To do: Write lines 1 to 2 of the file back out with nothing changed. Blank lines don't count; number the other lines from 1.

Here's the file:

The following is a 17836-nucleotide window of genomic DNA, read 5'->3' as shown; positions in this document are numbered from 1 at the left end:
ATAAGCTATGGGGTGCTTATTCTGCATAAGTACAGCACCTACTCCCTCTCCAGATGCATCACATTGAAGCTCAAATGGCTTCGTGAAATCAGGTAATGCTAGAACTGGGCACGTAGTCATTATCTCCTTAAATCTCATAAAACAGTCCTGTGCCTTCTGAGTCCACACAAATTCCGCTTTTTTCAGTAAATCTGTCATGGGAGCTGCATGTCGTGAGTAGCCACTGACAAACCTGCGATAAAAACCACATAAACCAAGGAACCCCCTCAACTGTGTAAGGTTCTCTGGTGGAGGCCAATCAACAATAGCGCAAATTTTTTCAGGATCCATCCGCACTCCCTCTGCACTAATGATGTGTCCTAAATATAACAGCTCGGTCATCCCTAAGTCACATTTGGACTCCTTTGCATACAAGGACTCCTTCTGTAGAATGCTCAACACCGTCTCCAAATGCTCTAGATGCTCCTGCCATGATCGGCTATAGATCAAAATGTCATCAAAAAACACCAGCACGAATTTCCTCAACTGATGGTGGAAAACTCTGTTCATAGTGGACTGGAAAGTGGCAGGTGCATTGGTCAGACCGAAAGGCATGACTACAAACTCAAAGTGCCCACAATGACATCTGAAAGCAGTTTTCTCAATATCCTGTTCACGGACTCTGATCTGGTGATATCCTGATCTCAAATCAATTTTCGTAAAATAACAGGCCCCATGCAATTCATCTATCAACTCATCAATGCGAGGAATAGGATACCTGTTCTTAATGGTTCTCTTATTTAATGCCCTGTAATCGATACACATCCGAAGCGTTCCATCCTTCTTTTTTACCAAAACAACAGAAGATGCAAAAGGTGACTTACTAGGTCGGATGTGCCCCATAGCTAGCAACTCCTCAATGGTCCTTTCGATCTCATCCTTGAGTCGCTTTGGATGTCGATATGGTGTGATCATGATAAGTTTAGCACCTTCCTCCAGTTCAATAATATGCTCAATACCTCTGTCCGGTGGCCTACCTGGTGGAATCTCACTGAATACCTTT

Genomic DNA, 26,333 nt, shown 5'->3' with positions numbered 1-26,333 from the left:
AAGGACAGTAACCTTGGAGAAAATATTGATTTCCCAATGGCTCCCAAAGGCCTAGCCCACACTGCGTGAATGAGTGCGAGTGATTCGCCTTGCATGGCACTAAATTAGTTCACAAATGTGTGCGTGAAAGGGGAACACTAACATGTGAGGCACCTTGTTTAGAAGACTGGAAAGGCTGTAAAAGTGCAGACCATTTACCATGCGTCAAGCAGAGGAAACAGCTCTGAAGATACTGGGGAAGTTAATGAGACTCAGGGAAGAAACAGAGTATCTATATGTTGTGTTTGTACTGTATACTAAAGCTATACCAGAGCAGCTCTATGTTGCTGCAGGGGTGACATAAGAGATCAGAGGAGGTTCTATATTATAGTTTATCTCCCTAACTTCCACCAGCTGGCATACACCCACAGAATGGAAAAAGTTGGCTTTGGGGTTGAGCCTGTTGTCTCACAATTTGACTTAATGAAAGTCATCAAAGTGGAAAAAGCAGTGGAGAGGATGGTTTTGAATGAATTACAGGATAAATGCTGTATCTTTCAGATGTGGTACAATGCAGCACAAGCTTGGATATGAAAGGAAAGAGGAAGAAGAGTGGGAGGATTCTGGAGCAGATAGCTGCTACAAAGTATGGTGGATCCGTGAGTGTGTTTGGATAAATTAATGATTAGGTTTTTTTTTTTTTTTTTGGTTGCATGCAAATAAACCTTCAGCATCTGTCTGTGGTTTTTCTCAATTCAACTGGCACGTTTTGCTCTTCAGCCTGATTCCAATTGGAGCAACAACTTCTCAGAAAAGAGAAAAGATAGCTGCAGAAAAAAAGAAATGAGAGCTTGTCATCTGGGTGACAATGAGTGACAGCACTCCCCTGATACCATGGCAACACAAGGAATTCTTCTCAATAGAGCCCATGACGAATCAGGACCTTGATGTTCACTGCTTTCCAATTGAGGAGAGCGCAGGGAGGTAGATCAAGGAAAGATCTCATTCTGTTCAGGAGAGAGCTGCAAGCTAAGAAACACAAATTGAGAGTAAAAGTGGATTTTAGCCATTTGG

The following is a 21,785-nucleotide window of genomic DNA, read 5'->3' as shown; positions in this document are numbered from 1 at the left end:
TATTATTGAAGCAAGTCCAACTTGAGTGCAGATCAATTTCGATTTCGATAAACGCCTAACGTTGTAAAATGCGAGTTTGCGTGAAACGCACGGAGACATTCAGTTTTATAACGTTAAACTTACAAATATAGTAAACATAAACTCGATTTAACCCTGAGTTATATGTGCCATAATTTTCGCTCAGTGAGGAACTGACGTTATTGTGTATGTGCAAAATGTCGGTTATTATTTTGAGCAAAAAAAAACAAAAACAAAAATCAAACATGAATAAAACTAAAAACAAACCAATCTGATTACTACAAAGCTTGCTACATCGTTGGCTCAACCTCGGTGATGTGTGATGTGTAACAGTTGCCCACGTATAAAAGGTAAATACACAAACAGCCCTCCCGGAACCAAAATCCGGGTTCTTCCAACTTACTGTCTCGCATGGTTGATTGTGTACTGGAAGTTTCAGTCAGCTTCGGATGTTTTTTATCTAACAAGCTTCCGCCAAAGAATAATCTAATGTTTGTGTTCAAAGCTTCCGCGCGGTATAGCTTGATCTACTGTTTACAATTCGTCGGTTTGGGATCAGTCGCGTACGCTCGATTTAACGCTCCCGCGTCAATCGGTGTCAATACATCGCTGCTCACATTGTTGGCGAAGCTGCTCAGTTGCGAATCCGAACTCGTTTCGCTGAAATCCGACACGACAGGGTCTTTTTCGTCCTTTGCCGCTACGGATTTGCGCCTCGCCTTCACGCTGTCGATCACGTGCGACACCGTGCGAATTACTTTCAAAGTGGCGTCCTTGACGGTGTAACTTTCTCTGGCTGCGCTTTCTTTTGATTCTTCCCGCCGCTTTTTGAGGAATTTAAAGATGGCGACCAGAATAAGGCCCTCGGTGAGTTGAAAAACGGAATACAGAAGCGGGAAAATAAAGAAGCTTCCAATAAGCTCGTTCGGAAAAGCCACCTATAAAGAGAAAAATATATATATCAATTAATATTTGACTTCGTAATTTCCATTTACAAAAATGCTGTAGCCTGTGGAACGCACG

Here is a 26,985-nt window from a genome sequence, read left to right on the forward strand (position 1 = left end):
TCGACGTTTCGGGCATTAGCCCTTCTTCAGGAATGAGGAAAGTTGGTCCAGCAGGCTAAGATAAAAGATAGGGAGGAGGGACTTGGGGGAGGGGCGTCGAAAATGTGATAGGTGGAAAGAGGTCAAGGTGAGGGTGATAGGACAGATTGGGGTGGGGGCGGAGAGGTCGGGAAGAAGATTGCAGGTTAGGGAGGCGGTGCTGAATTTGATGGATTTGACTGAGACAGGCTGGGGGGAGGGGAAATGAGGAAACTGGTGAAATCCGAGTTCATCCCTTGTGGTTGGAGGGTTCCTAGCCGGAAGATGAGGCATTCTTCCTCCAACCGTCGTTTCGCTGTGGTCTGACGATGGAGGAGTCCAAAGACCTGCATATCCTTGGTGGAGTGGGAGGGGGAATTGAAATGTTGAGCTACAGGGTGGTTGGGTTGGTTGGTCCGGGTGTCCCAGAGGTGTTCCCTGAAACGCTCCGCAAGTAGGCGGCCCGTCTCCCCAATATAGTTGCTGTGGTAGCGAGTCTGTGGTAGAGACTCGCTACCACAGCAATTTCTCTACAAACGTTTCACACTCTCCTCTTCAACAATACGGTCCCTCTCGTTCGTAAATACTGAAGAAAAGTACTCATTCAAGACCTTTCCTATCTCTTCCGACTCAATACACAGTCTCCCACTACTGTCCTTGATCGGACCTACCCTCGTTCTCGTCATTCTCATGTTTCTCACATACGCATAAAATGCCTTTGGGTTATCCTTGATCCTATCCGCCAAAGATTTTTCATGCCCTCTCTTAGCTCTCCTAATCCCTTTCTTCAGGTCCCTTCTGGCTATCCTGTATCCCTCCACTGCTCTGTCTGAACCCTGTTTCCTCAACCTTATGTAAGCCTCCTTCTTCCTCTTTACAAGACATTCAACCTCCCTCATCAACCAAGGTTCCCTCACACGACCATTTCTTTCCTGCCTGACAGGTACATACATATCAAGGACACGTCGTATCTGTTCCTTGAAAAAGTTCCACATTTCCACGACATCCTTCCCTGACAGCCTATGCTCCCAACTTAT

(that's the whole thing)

The following is a 17836-nucleotide window of genomic DNA, read 5'->3' as shown; positions in this document are numbered from 1 at the left end:
ATAAGCTATGGGGTGCTTATTCTGCATAAGTACAGCACCTACTCCCTCTCCAGATGCATCACATTGAAGCTCAAATGGCTTCGTGAAATCAGGTAATGCTAGAACTGGGCACGTAGTCATTATCTCCTTAAATCTCATAAAACAGTCCTGTGCCTTCTGAGTCCACACAAATTCCGCTTTTTTCAGTAAATCTGTCATGGGAGCTGCATGTCGTGAGTAGCCACTGACAAACCTGCGATAAAAACCACATAAACCAAGGAACCCCCTCAACTGTGTAAGGTTCTCTGGTGGAGGCCAATCAACAATAGCGCAAATTTTTTCAGGATCCATCCGCACTCCCTCTGCACTAATGATGTGTCCTAAATATAACAGCTCGGTCATCCCTAAGTCACATTTGGACTCCTTTGCATACAAGGACTCCTTCTGTAGAATGCTCAACACCGTCTCCAAATGCTCTAGATGCTCCTGCCATGATCGGCTATAGATCAAAATGTCATCAAAAAACACCAGCACGAATTTCCTCAACTGATGGTGGAAAACTCTGTTCATAGTGGACTGGAAAGTGGCAGGTGCATTGGTCAGACCGAAAGGCATGACTACAAACTCAAAGTGCCCACAATGACATCTGAAAGCAGTTTTCTCAATATCCTGTTCACGGACTCTGATCTGGTGATATCCTGATCTCAAATCAATTTTCGTAAAATAACAGGCCCCATGCAATTCATCTATCAACTCATCAATGCGAGGAATAGGATACCTGTTCTTAATGGTTCTCTTATTTAATGCCCTGTAATCGATACACATCCGAAGCGTTCCATCCTTCTTTTTTACCAAAACAACAGAAGATGCAAAAGGTGACTTACTAGGTCGGATGTGCCCCATAGCTAGCAACTCCTCAATGGTCCTTTCGATCTCATCCTTGAGTCGCTTTGGATGTCGATATGGTGTGATCATGATAAGTTTAGCACCTTCCTCCAGTTCAATAATATGCTCAATACCTCTGTCCGGTGGCCTACCTGGTGGAATCTCACTGAATACCTTT